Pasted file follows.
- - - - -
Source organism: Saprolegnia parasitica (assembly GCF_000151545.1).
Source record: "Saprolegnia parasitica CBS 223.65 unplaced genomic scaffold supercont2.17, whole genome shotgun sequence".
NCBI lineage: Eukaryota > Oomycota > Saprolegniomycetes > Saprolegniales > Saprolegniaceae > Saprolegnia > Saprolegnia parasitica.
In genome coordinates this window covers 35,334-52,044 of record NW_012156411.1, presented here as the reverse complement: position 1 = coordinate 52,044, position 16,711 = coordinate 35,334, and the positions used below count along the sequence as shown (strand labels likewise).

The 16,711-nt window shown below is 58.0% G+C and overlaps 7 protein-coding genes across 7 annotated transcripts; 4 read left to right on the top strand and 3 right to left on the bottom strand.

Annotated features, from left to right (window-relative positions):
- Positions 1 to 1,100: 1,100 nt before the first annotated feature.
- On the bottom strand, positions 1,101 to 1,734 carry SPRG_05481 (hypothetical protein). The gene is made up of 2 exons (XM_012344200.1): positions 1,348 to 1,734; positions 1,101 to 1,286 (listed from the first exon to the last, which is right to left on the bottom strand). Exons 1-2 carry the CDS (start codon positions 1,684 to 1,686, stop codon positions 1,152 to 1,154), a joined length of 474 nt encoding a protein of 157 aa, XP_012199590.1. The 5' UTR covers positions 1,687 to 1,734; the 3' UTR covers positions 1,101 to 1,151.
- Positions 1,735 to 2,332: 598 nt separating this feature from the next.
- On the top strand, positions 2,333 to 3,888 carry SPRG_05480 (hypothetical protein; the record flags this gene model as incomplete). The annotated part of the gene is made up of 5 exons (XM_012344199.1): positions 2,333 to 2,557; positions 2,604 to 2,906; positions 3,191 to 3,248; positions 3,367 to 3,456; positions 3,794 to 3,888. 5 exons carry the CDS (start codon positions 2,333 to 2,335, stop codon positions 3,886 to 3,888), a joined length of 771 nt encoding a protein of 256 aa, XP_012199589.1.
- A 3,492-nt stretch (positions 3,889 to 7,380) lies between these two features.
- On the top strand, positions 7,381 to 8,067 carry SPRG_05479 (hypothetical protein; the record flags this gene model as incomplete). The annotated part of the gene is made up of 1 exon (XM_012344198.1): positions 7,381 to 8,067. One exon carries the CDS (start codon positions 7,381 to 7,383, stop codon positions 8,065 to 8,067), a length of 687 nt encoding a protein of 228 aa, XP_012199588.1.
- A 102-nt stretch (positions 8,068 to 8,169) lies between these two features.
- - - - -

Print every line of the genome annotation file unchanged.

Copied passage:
Source organism: Saprolegnia parasitica (assembly GCF_000151545.1).
Source record: "Saprolegnia parasitica CBS 223.65 unplaced genomic scaffold supercont2.17, whole genome shotgun sequence".
NCBI lineage: Eukaryota > Oomycota > Saprolegniomycetes > Saprolegniales > Saprolegniaceae > Saprolegnia > Saprolegnia parasitica.
In genome coordinates this window covers 35,334-52,044 of record NW_012156411.1, presented here as the reverse complement: position 1 = coordinate 52,044, position 16,711 = coordinate 35,334, and the positions used below count along the sequence as shown (strand labels likewise).

The 16,711-nt window shown below is 58.0% G+C and overlaps 7 protein-coding genes across 7 annotated transcripts; 4 read left to right on the top strand and 3 right to left on the bottom strand.

Annotated features, from left to right (window-relative positions):
- Positions 1 to 1,100: 1,100 nt before the first annotated feature.
- On the bottom strand, positions 1,101 to 1,734 carry SPRG_05481 (hypothetical protein). The gene is made up of 2 exons (XM_012344200.1): positions 1,348 to 1,734; positions 1,101 to 1,286 (listed from the first exon to the last, which is right to left on the bottom strand). Exons 1-2 carry the CDS (start codon positions 1,684 to 1,686, stop codon positions 1,152 to 1,154), a joined length of 474 nt encoding a protein of 157 aa, XP_012199590.1. The 5' UTR covers positions 1,687 to 1,734; the 3' UTR covers positions 1,101 to 1,151.
- Positions 1,735 to 2,332: 598 nt separating this feature from the next.
- On the top strand, positions 2,333 to 3,888 carry SPRG_05480 (hypothetical protein; the record flags this gene model as incomplete). The annotated part of the gene is made up of 5 exons (XM_012344199.1): positions 2,333 to 2,557; positions 2,604 to 2,906; positions 3,191 to 3,248; positions 3,367 to 3,456; positions 3,794 to 3,888. 5 exons carry the CDS (start codon positions 2,333 to 2,335, stop codon positions 3,886 to 3,888), a joined length of 771 nt encoding a protein of 256 aa, XP_012199589.1.
- A 3,492-nt stretch (positions 3,889 to 7,380) lies between these two features.
- On the top strand, positions 7,381 to 8,067 carry SPRG_05479 (hypothetical protein; the record flags this gene model as incomplete). The annotated part of the gene is made up of 1 exon (XM_012344198.1): positions 7,381 to 8,067. One exon carries the CDS (start codon positions 7,381 to 7,383, stop codon positions 8,065 to 8,067), a length of 687 nt encoding a protein of 228 aa, XP_012199588.1.
- A 102-nt stretch (positions 8,068 to 8,169) lies between these two features.